> In those games the b5 pawn sacrifices happened, but Black did not
> play the gambit like me. Therefore we have never found out who played
> it first and so it is irrelevant. Alekhine said that: It is not
> important who played it first, but who made it well known or popular.
>
> Like the Alekhine Defence, which was played before him, and he played
> it only 3 times, or the shall Gambit only once, not to mention
> the Breyer Variation, which he never played but just recommended.
>
> In my book (1973) you can find about 30 games from me playing the
> Gambit even against GMs, like Portisch , Gligoric etc. consistently
> and successfully.
>
> The so called Volga Gambit (there is no such player or city) is also
> explained in my book.
>
> "Volga Gambit refers only to the treatment of the pawn sacrifice with
> Black playing an early e6, which is rather similar to the old
> Blumenfeld Gambit. ........
>
> Taimanov's book , Damengambit bis Hollandish, published in German in
> 1970, and the Russian magazine Shakhmathny Bulletin (1971,#5) treats
> only the Volga Gambit (with e6 by Black.) .......
>
> It is pity to confuse these two openings which have completely
> different goals. "
>
> "In the beginning I tried to popularize this opening under the name
> Benoni Countergambit , but the name did not stick as players began to
> call it the Benko Gambit. I must add, of course, that I have never
> claimed to have been the first to adopt it; in the chapter dealing
> with the history of the gambit I explain its origins in international
> chess. "
>
> I hope you will stop this fruitless debate and just play the Gambit.
>
> Best regards: Pal Benko
>
the fruitless debate will never end




 
Date: 01 May 2005 13:33:22
From: David Ames
Subject: Re: Benko Himself Replies on the Benko Gambit
I wonder if Benko's two endgame books (prior to Basic Chess Endings)
are still available.

David Ames



 
Date: 01 May 2005 19:55:09
From: John J.
Subject: Did you contact him?
Or does Benko monitor this forum....

Looks like even he says that he wasn't the first.

John


"Sam Sloan" <[email protected] > wrote in message
news:[email protected]
> Dear Sam,
>
> May I say something also about this debate on the Benko Gambit. I
> quote first from my book. History of the Gambit
>
> "It is hardly possible to state precisely who first adopted the
> gambit. Some Swedish sources mention that it first occurred there in
> the 1920s ........Stolz and Lundin also used it.
>
> The earliest examples of the gambit in serious competition are the
> games Bronstein-Lundin, Szabo-Lundin (1948) , and Tajmanov-Bronstein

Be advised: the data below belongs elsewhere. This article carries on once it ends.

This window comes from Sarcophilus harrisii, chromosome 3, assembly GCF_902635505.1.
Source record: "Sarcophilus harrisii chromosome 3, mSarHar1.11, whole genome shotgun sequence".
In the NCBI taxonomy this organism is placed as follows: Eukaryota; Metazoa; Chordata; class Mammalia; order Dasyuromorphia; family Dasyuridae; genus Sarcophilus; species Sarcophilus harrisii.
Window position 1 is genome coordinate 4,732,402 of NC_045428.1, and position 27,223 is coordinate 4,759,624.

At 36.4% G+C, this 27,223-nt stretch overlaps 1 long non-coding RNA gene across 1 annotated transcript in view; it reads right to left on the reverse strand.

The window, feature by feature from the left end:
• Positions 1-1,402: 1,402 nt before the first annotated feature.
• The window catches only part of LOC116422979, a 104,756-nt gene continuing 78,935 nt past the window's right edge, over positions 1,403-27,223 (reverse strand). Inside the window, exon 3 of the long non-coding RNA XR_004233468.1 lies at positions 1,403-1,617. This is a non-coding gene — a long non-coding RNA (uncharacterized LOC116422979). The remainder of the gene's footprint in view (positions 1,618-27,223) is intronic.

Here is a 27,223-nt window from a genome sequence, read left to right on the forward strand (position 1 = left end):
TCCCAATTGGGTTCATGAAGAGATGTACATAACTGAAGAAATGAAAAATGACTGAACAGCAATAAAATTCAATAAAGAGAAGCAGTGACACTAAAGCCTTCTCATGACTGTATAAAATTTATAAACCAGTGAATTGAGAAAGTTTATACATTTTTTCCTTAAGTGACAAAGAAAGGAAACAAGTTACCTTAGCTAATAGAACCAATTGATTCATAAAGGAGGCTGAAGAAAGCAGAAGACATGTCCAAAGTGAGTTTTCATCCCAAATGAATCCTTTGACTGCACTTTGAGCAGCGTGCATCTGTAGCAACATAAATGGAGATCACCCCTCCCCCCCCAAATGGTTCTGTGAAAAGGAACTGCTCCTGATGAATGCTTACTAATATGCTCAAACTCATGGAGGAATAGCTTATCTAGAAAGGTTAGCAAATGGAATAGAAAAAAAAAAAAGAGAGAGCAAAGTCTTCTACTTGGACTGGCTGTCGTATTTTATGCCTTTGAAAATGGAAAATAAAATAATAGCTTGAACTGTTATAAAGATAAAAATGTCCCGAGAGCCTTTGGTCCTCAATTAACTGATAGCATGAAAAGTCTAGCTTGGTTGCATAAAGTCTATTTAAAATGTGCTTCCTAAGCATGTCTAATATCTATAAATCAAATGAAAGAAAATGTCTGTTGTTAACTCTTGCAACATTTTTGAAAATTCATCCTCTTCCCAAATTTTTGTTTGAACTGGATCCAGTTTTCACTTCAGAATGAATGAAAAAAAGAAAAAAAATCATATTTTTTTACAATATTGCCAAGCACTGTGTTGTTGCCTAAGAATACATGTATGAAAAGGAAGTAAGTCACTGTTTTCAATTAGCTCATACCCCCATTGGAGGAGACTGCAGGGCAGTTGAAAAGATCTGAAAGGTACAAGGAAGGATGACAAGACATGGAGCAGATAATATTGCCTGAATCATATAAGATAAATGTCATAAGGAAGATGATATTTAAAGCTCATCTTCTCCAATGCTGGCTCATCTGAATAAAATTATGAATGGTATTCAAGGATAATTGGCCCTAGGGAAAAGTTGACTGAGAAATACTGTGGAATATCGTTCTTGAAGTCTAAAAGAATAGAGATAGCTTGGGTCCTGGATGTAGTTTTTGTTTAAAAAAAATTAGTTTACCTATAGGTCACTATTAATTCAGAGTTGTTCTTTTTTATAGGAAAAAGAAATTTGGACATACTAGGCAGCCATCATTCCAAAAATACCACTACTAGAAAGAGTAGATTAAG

> (1953), which are analyzed below."
>
> In those games the b5 pawn sacrifices happened, but Black did not
> play the gambit like me. Therefore we have never found out who played
> it first and so it is irrelevant. Alekhine said that: It is not
> important who played it first, but who made it well known or popular.
>
> Like the Alekhine Defence, which was played before him, and he played
> it only 3 times, or the shall Gambit only once, not to mention
> the Breyer Variation, which he never played but just recommended.
>
> In my book (1973) you can find about 30 games from me playing the
> Gambit even against GMs, like Portisch , Gligoric etc. consistently
> and successfully.
>
> The so called Volga Gambit (there is no such player or city) is also
> explained in my book.
>
> "Volga Gambit refers only to the treatment of the pawn sacrifice with
> Black playing an early e6, which is rather similar to the old
> Blumenfeld Gambit. ........
>
> Taimanov's book , Damengambit bis Hollandish, published in German in
> 1970, and the Russian magazine Shakhmathny Bulletin (1971,#5) treats
> only the Volga Gambit (with e6 by Black.) .......
>
> It is pity to confuse these two openings which have completely
> different goals. "
>
> "In the beginning I tried to popularize this opening under the name
> Benoni Countergambit , but the name did not stick as players began to
> call it the Benko Gambit. I must add, of course, that I have never
> claimed to have been the first to adopt it; in the chapter dealing
> with the history of the gambit I explain its origins in international
> chess. "
>
> I hope you will stop this fruitless debate and just play the Gambit.
>
> Best regards: Pal Benko
>




  
Date: 01 May 2005 21:06:32
From: Sam Sloan
Subject: Re: Did you contact him?
On Sun, 01 May 2005 19:55:09 GMT, "John J." <[email protected] >
wrote:

>Or does Benko monitor this forum....
>
>Looks like even he says that he wasn't the first.
>
>John

Yes. I forwarded this entire debate to Benko in Budapest and he
replied.

Sam Sloan


   
Date: 02 May 2005 22:39:40
From: Captain!
Subject: Re: Did you contact him?

"Sam Sloan" <[email protected] > wrote in message
news:[email protected]
> On Sun, 01 May 2005 19:55:09 GMT, "John J." <[email protected]>
> wrote:
>
>>Or does Benko monitor this forum....
>>
>>Looks like even he says that he wasn't the first.
>>
>>John
>
> Yes. I forwarded this entire debate to Benko in Budapest and he
> replied.
>
> Sam Sloan

o...m...g... you actually communicated with the real, live benko? you are
one lucky man mr. sloan. you have 100% chess credibility with me now. thanks
for posting this in SCR!